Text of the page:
Gallery Night, Fort Worth’s biannual event, is back for its 41st year. Free and open to the public, participating galleries, museums, and businesses are open with hours ranging from noon to 9pm on Saturday, September 7. A party bus to take you from gallery to gallery has sold-out, but there is also a bike hop starting at 3pm at Artspace111.
An essential stop on the tour is Fort Works Art, which is usually so crowded on Fall Gallery Night that it feels like ground zero for the event. This year, the space has three offerings. In the main gallery, “Picking Up the Pieces” is a solo exhibition from self-taught Brooklyn artist Eric Inkala, who has a background in graffiti and bold color palettes similar to Keith Haring and KAWS. The show features several large-scale acrylic on canvas pop art paintings with cartoonish imagery and complex symmetry.
In the upstairs gallery space, Jay Wilkinson abandons the oil paintings we loved in his 2017 solo show, “Everyone Poops,” but continues his complex exploration of human dynamics. “Honey Bee” features thirty graphite on paper drawings that are by turns haunting and humorous. Based on Wilkinson’s photographs of people who have inspired him, these small-scale portraits are both realistic and abstract.
Fort Works Art will also offer a preview of works for an upcoming show from their first inaugural artist in residence studio program. This preview of “Marshal Harris: The Final Curtain” presents photo realistic drawings colored in the negative format and digitized to create positive images. This football player who focused on art after retiring from the NFL is basically creating film and developing it.
The Art Galleries at TCU will also be worth visiting. Fort Worth Contemporary Arts, the university’s satellite exhibition space, presents “Abstract Utility” by Buster Graybill, the San Antonio-based artist with a blue-collar background. His works merge fine art with everyday objects and this show features a mobile installation titled “R. Mutt: Renegade Modernist Utility Travel Trailer.” A response to cultural tension, paranoia, and dooms day prepping for an end of the world situation, this work of art will be parked outside the gallery. A post-modern covered wagon, it has an armored shell, sleeping quarters for a few people, a kitchen, a water collection and filtration system, and a solar powered electrical system. Open from noon to 8pm, the show also includes Graybill’s sculptures and lawn chair strap paintings.
Located on the TCU campus, Moudy Gallery will have “A Number of Grand Gestures,” a photography exhibition from Kalee Appleton from noon to 8pm. These large-scale prints explore digital technology’s influence on our sense of place and memory. Experimenting with scale and perspective, Appleton presents imagined geography that often resembles drawings.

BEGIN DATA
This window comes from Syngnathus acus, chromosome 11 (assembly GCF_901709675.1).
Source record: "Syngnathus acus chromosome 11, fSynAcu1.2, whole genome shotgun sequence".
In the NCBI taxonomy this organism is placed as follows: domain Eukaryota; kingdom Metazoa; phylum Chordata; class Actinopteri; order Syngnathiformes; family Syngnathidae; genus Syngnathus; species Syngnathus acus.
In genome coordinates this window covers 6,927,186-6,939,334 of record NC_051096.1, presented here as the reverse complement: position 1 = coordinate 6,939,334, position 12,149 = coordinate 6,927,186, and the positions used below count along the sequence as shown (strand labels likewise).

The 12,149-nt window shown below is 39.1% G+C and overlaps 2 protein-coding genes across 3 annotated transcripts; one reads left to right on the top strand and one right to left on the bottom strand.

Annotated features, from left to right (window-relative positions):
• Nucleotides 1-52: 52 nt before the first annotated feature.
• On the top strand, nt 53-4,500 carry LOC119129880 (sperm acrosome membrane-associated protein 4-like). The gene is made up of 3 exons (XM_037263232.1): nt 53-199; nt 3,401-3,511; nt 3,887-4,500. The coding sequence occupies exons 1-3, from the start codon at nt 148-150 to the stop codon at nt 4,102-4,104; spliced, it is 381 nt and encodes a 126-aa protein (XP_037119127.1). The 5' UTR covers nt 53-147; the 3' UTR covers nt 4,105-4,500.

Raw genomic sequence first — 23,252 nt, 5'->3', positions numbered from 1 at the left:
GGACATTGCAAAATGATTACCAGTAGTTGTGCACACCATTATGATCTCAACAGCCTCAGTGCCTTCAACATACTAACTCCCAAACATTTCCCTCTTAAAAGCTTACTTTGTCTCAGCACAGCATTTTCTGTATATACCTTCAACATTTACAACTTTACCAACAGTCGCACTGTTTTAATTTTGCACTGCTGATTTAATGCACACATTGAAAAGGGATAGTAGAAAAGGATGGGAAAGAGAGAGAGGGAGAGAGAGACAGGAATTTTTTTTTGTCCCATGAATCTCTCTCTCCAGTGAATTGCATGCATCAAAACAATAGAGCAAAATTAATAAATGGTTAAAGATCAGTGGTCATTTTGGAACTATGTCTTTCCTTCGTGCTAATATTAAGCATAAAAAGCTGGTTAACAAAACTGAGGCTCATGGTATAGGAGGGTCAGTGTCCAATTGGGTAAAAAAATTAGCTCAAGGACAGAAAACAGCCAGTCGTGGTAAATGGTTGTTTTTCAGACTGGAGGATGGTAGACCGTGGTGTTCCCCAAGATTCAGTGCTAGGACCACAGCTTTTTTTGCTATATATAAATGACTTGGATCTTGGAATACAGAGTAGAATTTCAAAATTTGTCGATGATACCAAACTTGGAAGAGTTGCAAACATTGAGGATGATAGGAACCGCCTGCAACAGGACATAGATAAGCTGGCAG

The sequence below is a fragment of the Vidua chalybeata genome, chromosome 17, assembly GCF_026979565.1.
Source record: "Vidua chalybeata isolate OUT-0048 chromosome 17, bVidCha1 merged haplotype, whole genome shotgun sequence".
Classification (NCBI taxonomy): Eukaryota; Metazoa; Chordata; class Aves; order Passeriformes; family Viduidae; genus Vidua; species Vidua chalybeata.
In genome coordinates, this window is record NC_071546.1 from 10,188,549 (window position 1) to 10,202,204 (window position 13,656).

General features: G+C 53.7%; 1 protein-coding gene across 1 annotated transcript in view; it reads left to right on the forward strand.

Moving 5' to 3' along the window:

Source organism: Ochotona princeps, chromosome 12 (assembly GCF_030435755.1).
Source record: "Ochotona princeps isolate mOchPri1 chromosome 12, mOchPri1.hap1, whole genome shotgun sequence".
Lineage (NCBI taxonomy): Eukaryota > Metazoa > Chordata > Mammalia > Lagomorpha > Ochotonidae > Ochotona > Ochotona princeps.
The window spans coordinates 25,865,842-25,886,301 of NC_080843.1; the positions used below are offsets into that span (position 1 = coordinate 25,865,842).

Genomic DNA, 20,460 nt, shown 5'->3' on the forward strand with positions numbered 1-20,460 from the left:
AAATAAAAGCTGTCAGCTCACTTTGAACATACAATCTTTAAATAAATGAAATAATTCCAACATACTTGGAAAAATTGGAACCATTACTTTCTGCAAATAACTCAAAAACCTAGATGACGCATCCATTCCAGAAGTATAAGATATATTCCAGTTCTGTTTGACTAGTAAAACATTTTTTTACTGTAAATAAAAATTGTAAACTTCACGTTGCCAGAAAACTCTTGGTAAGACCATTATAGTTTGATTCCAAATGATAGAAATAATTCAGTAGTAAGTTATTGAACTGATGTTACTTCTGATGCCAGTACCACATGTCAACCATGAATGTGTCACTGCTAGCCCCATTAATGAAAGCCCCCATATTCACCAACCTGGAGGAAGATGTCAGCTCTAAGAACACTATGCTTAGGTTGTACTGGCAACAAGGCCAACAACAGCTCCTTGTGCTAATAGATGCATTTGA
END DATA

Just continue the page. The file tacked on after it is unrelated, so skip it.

From noon to 9pm at William Campbell Contemporary Art, “Signs of War: Randall Reid” will include a new collection of the artist’s constructions of wood, metal, and other found objects, repurposed and arranged to create three-dimensional wall pieces. An artist who considers himself a hunter-gatherer, Reid transforms random household items and objects found at flea markets and garage sales into cohesive works.
The Upstairs Gallery in Arlington presents a show of Vern Johnson’s paintings from noon to 9pm. The painter, who died in 2015, is known for abstraction and bold applications of color. Also from noon to 9pm at Artspace111, Nancy Lamb’s “Refired Pow!” offers ceramic creatures that combine fantasy and reality. At the Artes de la Rosa Cultural Center for the Art at the Rose Marine Theater from 5:30 to 7:30pm, “Threads” is a group show that literally and figuratively explores fabric.
And finally, one of the most essential stops on Fall Gallery Night is the Fort Worth Community Arts Center, which will have several exhibits from 6 to 9pm. In his solo show, “Day Trippin,’” Greg Bahr uses processes like screen printing to create patterns for abstract works that mimic daily repetitive movements in human behavior. Jonathan Jackson explores inspiration from African sculptures and cultures in “African Contemporary” and “Deified” offers lurid paintings of females from Scott Prather. Ariel Bowman uses clay to bring extinct animals back to life for “Wondrous Creatures” and “Horn of Plenty” is a playful shrine from Shamona Stokes.
For more info, visit fwada.com.